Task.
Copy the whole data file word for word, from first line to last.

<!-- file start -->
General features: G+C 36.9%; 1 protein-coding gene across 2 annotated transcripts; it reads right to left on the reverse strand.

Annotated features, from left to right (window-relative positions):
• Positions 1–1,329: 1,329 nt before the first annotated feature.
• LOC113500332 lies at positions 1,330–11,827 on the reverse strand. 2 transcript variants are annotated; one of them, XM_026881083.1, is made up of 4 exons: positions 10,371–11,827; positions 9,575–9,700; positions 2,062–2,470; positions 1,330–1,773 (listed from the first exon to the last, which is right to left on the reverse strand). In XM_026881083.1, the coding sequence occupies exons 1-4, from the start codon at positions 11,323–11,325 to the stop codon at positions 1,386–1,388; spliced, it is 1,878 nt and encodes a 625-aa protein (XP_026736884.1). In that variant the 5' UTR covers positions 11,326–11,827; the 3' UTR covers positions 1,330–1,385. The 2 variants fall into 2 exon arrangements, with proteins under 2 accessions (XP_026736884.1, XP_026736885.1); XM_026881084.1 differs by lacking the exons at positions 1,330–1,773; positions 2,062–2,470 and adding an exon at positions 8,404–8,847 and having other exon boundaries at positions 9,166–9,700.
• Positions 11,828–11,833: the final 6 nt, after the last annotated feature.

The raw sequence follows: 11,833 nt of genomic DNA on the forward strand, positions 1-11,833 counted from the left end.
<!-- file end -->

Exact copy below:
General features: G+C 36.9%; 1 protein-coding gene across 2 annotated transcripts; it reads right to left on the reverse strand.

Annotated features, from left to right (window-relative positions):
• Positions 1–1,329: 1,329 nt before the first annotated feature.
• LOC113500332 lies at positions 1,330–11,827 on the reverse strand. 2 transcript variants are annotated; one of them, XM_026881083.1, is made up of 4 exons: positions 10,371–11,827; positions 9,575–9,700; positions 2,062–2,470; positions 1,330–1,773 (listed from the first exon to the last, which is right to left on the reverse strand). In XM_026881083.1, the coding sequence occupies exons 1-4, from the start codon at positions 11,323–11,325 to the stop codon at positions 1,386–1,388; spliced, it is 1,878 nt and encodes a 625-aa protein (XP_026736884.1). In that variant the 5' UTR covers positions 11,326–11,827; the 3' UTR covers positions 1,330–1,385. The 2 variants fall into 2 exon arrangements, with proteins under 2 accessions (XP_026736884.1, XP_026736885.1); XM_026881084.1 differs by lacking the exons at positions 1,330–1,773; positions 2,062–2,470 and adding an exon at positions 8,404–8,847 and having other exon boundaries at positions 9,166–9,700.
• Positions 11,828–11,833: the final 6 nt, after the last annotated feature.

The raw sequence follows: 11,833 nt of genomic DNA on the forward strand, positions 1-11,833 counted from the left end.